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Bone. 2013 Dec;57(2):343-54. doi: 10.1016/j.bone.2013.08.028. Epub 2013 Sep 9.

After repeated division, bone marrow stromal cells express inhibitory factors with osteogenic capabilities, and EphA5 is a primary candidate.

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  • 1Department of Orthopaedic and Spinal Surgery, Graduate School, Tokyo Medical and Dental University, Tokyo, Japan; Global Center of Excellence (GCOE) Program, International Research Center for Molecular Science in Tooth and Bone Diseases, Tokyo Medical and Dental University, Tokyo, Japan.


The differentiation capability of human bone marrow stromal cells (hBMSCs) is thought to deteriorate over multiple doubling processes. To clarify the deterioration mechanisms, the multilineage differentiation capabilities of short- and long-term passaged BMSCs were compared. Predictably, long-term passaged BMSCs showed reduced differentiation capacities compared to short-term passaged cells. Furthermore, a non-human primate heterotopic bone formation model demonstrated that long-term passaged BMSCs have bone formation capabilities but also exert inhibitory effects on bone formation. This finding indicated that long-term passaged BMSCs express higher levels of inhibitory factors than short-term passaged BMSCs do. Co-culture assays of short- and long-term passaged BMSCs suggested that the inhibitory signals required cell-cell contact and would therefore be expressed on the cell membrane. A microarray analysis of BMSCs identified ephrin type-A receptor 5 (EphA5) as an inhibitory factor candidate. Quantitative PCR revealed that among all members of the ephrin and Eph receptor families, only the expression of EphA5 was increased by BMSC proliferation. A gene knockdown analysis using siRNAs demonstrated that knockdown of EphA5 gene expression in long-term passaged BMSCs led to an increase in ALP mRNA expression. These results indicate that EphA5 may be a negative regulator of bone formation. A better understanding of the roles of the ephrin and Eph receptor families in hBMSCs may lead to alternative approaches for manipulating hBMSC fate. In addition, this avenue of discovery may provide new therapeutic targets and quality-control markers of the osteogenic differentiation capabilities of hBMSCs.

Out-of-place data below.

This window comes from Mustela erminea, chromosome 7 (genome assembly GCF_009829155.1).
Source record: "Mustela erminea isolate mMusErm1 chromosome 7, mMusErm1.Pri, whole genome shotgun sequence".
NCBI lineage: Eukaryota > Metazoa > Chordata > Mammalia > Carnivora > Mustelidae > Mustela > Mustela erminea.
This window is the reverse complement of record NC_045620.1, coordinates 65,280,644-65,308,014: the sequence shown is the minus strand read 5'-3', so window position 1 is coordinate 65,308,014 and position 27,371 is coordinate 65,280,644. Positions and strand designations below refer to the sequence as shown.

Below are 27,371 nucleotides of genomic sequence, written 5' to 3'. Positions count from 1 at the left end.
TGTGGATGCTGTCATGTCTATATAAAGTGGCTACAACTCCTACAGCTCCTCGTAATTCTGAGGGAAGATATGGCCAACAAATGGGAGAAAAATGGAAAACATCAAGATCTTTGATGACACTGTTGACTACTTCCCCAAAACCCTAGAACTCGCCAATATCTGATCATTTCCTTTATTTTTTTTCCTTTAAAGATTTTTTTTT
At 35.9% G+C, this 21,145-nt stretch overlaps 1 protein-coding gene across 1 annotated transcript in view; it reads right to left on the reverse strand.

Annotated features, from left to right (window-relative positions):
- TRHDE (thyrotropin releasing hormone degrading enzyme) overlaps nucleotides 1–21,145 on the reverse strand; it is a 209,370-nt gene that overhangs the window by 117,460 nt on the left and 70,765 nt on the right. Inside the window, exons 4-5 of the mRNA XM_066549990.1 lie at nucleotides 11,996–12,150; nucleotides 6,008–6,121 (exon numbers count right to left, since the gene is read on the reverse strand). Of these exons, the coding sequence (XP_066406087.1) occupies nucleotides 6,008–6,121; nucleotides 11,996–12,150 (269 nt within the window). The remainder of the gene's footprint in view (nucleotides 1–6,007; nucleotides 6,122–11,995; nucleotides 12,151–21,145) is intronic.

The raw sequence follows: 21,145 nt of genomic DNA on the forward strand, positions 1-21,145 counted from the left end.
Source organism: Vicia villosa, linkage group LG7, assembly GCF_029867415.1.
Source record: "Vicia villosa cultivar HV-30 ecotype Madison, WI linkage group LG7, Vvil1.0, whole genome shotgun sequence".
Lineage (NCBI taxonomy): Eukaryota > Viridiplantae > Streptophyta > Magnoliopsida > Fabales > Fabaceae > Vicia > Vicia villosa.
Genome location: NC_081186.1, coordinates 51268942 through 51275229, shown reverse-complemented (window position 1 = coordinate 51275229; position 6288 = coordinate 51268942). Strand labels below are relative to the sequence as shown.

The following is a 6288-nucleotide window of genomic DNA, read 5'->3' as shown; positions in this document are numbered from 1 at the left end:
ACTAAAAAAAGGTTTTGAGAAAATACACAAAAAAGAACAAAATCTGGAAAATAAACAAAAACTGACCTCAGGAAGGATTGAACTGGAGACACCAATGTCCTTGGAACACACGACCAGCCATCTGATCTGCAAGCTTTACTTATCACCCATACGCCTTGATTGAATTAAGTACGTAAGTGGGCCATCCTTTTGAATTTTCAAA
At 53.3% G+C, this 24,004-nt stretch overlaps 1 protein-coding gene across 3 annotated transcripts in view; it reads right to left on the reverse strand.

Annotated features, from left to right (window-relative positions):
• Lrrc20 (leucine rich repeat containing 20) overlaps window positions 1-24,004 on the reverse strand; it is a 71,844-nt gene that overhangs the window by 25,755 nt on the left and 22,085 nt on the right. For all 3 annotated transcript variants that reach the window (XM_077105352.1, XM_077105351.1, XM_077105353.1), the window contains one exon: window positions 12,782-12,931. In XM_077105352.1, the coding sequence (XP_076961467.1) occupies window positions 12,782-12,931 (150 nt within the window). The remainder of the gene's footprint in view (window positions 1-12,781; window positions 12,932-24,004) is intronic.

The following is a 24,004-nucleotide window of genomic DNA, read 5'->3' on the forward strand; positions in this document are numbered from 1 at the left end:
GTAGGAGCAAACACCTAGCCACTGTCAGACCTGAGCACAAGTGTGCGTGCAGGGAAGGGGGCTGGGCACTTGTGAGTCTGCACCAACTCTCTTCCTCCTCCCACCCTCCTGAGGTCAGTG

© 2013.


Bone marrow stromal cells; Cell–cell contact; EphA5; Long-term culture; Multi-lineage potential; Osteogenesis

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